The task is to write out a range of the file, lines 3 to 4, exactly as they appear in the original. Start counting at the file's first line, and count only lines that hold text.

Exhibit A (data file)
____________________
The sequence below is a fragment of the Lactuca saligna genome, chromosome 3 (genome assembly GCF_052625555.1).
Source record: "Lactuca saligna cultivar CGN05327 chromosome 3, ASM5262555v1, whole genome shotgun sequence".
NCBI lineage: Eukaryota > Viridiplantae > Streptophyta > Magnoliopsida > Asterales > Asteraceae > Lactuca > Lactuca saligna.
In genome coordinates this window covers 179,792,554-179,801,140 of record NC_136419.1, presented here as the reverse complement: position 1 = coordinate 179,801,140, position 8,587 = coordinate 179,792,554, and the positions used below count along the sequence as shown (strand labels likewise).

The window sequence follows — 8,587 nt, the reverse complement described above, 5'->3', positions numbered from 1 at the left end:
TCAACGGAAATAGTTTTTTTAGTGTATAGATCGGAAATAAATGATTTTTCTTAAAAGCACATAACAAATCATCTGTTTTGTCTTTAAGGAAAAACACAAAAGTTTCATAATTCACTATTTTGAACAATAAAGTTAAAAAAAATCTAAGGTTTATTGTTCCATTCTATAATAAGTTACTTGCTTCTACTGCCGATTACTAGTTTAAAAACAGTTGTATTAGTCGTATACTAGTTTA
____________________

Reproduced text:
NCBI lineage: Eukaryota > Viridiplantae > Streptophyta > Magnoliopsida > Asterales > Asteraceae > Lactuca > Lactuca saligna.
In genome coordinates this window covers 179,792,554-179,801,140 of record NC_136419.1, presented here as the reverse complement: position 1 = coordinate 179,801,140, position 8,587 = coordinate 179,792,554, and the positions used below count along the sequence as shown (strand labels likewise).